I would like to deduct the property taxes & insurance paid on my rental property, but would like to NOT take the depreciation deduction, as I am already not paying taxes & it would only cost me when I sell the house.
BTW, this applies to years 2014-2019. I have purchased TurboTax Premier for those years but have not filed tax returns. The gross income says that I have to file, but after deductions, I don't owe any taxes, so no reason to file!
I am now trying to catch up!
You absolutely should take the depreciation. If you sell for a profit, the depreciation recapture is levied WHETHER YOU TOOK IT OR NOT. So, please take it. If nothing else the passive loss will be an offset when you sell.
If I do not depreciate the property, then why & how would this non-existent depreciation recapture be levied? This makes no sense!
If you depreciate the property, this reduces the cost basis, & increases the gain when you sell it, not offset it.
Further, taking the depreciation for the years 2014-2019 does me absolutely no good as I already paid & owed NO taxes for those years.
Per the IRS:
Depreciation is a capital expense. It is the mechanism for recovering your cost in an income-producing property and must be taken over the expected life of the property.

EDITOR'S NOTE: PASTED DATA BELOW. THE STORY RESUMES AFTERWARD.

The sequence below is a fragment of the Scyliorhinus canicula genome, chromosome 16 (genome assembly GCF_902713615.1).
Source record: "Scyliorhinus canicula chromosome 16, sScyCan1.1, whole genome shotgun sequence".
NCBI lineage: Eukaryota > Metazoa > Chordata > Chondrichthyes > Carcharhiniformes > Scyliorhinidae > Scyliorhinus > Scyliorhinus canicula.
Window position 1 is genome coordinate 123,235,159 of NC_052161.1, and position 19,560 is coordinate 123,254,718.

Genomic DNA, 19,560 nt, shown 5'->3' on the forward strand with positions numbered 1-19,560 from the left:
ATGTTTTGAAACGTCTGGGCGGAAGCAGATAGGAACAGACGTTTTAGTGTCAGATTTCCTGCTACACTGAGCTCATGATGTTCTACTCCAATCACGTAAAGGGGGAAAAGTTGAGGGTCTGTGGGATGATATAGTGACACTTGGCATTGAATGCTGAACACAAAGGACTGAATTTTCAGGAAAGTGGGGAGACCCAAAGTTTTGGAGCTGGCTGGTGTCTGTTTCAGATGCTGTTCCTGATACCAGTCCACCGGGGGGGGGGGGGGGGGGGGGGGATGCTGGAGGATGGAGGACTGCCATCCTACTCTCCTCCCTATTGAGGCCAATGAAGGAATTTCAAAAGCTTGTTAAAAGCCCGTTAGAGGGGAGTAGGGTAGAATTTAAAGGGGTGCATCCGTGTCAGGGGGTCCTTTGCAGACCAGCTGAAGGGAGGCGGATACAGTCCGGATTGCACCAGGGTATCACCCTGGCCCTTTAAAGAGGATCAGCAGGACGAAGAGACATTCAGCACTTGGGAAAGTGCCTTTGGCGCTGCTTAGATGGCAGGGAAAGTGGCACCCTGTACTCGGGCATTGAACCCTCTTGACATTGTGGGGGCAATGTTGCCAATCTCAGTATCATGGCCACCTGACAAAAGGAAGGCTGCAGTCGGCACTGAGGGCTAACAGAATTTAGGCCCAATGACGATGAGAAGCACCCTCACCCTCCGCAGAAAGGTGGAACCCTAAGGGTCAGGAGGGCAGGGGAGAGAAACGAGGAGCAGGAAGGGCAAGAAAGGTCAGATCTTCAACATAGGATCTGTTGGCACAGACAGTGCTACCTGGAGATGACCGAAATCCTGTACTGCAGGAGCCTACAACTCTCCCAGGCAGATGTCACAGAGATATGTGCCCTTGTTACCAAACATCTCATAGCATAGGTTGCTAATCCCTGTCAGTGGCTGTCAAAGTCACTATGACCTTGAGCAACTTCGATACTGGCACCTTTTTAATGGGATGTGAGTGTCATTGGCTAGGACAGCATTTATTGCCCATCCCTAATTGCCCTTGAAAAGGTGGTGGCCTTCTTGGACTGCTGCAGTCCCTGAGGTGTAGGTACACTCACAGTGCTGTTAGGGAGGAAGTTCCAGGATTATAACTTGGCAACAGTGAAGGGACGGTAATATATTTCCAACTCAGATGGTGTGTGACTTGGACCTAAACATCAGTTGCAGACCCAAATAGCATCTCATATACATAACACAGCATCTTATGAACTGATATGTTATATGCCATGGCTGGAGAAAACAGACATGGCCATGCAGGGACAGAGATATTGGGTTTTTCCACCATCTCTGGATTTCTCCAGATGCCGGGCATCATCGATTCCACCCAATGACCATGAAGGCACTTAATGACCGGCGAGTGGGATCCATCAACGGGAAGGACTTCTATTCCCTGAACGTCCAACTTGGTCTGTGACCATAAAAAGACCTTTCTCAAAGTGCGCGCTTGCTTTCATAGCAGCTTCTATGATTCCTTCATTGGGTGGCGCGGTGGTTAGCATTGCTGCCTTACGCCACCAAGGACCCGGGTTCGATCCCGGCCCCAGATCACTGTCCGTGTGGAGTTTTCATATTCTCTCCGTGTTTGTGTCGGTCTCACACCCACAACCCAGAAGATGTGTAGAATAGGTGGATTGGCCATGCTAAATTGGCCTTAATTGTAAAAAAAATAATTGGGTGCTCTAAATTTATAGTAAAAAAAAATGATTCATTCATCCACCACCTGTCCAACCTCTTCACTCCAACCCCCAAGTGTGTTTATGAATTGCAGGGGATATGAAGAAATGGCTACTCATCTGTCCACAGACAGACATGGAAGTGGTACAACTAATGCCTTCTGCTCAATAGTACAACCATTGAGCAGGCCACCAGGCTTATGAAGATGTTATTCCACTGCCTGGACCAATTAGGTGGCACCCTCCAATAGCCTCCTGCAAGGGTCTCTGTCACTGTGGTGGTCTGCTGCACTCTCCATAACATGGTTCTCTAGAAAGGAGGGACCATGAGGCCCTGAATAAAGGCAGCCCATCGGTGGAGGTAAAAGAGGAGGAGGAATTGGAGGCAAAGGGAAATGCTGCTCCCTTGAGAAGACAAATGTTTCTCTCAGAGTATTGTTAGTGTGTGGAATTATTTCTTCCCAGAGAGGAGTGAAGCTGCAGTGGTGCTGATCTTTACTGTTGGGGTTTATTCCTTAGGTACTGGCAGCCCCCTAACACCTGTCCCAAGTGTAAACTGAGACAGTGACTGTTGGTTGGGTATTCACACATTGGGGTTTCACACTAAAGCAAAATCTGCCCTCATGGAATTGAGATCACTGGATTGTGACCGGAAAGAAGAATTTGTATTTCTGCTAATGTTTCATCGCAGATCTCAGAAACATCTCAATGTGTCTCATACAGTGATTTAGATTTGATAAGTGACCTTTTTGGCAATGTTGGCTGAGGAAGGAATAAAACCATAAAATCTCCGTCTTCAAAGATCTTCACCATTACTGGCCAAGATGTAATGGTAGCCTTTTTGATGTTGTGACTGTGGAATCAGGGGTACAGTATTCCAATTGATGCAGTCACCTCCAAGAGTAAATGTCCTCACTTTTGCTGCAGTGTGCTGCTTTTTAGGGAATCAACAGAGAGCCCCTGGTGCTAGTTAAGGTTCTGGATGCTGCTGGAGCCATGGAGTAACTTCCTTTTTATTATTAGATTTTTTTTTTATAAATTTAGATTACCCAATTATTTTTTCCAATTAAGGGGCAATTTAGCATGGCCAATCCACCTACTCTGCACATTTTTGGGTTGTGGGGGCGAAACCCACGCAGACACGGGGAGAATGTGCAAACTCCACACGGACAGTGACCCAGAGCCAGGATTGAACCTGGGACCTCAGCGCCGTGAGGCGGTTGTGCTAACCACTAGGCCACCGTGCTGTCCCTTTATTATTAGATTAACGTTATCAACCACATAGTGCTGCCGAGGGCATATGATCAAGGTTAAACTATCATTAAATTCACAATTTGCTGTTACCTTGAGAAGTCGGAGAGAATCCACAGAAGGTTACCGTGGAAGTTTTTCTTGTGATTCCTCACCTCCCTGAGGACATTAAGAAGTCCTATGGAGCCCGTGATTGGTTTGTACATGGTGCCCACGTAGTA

The IRS takes the stance that you must depreciate the property. You are required to "recapture" depreciation allowed or allowable when you sell the property, in the future. That is, you will pay tax on the depreciation, when you sell, whether or not you actually claim it while you were renting it out.
Sorry but Depreciation is NOT an OPTION it is a REQUIREMENT and if you do not take it you will be hit with the recapture later WITHOUT the expense to offset it on the Sch E ... so the only person you will hurt is yourself.
You can deduct suspended PALs when you sell the property that generated them. If you sell a rental property with suspended PALs, you may be able to deduct them on top of deducting any Section 1231 loss from the sale. Like Section 1231 losses, deductible PALs can offset other income and also create or increase an NOL that you can carry backward or forward.